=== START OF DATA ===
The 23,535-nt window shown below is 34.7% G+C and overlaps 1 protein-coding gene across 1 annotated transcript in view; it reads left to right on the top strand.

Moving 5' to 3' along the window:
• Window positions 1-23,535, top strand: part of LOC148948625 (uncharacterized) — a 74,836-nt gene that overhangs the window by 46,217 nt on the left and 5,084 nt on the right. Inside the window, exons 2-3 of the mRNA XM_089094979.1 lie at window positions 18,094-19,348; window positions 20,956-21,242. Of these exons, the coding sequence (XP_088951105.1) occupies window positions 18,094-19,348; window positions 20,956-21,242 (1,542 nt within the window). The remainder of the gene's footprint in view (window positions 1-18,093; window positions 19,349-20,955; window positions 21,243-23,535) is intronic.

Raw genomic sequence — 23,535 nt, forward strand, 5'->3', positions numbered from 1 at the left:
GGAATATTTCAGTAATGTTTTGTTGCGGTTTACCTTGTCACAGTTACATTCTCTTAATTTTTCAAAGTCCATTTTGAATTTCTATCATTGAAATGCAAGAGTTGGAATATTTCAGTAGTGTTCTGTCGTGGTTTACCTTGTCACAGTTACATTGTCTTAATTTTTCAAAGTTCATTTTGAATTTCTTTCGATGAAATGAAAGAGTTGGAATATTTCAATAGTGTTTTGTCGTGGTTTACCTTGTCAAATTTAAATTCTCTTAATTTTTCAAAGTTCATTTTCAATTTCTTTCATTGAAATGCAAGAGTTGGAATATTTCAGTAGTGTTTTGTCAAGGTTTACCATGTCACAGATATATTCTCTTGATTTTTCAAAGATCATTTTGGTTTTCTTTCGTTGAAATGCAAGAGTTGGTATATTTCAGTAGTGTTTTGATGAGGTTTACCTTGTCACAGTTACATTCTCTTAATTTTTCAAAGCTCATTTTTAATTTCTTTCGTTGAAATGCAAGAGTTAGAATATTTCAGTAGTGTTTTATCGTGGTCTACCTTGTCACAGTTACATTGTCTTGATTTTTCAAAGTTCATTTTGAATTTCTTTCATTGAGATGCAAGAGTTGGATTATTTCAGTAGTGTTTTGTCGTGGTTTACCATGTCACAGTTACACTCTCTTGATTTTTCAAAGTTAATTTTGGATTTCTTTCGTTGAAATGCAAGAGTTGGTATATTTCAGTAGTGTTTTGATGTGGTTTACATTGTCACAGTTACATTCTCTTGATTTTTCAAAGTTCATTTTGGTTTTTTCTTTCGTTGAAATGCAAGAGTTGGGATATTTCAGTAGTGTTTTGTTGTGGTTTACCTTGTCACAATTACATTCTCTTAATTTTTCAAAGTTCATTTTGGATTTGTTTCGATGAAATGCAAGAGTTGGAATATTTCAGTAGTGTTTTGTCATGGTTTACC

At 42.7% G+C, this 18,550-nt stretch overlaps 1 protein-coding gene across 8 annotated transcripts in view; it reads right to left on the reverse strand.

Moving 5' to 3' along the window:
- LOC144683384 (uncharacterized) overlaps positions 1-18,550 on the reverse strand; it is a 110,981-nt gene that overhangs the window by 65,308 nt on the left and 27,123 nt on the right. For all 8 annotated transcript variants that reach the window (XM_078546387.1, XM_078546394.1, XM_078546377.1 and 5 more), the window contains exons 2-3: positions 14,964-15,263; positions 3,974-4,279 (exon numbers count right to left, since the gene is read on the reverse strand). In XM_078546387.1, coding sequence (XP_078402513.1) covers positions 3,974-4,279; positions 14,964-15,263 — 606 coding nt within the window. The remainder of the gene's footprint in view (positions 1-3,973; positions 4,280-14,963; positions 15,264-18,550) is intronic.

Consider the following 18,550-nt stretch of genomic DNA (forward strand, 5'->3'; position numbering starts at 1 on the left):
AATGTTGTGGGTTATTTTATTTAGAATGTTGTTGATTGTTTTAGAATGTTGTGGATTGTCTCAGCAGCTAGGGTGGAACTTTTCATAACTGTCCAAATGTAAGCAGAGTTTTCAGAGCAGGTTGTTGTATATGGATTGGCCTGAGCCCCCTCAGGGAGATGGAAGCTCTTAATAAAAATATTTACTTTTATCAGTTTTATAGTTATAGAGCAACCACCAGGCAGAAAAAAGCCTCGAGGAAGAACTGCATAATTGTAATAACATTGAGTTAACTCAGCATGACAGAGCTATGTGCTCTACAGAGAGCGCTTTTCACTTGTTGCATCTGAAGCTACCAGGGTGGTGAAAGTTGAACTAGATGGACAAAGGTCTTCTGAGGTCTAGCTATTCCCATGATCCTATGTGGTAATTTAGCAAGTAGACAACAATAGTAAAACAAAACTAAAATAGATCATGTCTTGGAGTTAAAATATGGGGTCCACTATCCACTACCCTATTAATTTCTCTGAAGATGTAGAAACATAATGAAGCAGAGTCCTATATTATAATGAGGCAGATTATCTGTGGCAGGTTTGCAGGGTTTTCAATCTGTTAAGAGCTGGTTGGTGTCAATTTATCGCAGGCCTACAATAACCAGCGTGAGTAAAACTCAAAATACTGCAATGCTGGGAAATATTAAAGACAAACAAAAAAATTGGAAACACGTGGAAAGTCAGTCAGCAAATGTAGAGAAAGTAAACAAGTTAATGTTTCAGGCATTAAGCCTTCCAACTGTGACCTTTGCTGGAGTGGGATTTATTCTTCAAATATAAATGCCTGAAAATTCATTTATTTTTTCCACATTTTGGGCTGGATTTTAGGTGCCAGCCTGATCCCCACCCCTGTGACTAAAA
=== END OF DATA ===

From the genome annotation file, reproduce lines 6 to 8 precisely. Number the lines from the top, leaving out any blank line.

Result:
At 42.7% G+C, this 18,550-nt stretch overlaps 1 protein-coding gene across 8 annotated transcripts in view; it reads right to left on the reverse strand.

Moving 5' to 3' along the window:
- LOC144683384 (uncharacterized) overlaps positions 1-18,550 on the reverse strand; it is a 110,981-nt gene that overhangs the window by 65,308 nt on the left and 27,123 nt on the right. For all 8 annotated transcript variants that reach the window (XM_078546387.1, XM_078546394.1, XM_078546377.1 and 5 more), the window contains exons 2-3: positions 14,964-15,263; positions 3,974-4,279 (exon numbers count right to left, since the gene is read on the reverse strand). In XM_078546387.1, coding sequence (XP_078402513.1) covers positions 3,974-4,279; positions 14,964-15,263 — 606 coding nt within the window. The remainder of the gene's footprint in view (positions 1-3,973; positions 4,280-14,963; positions 15,264-18,550) is intronic.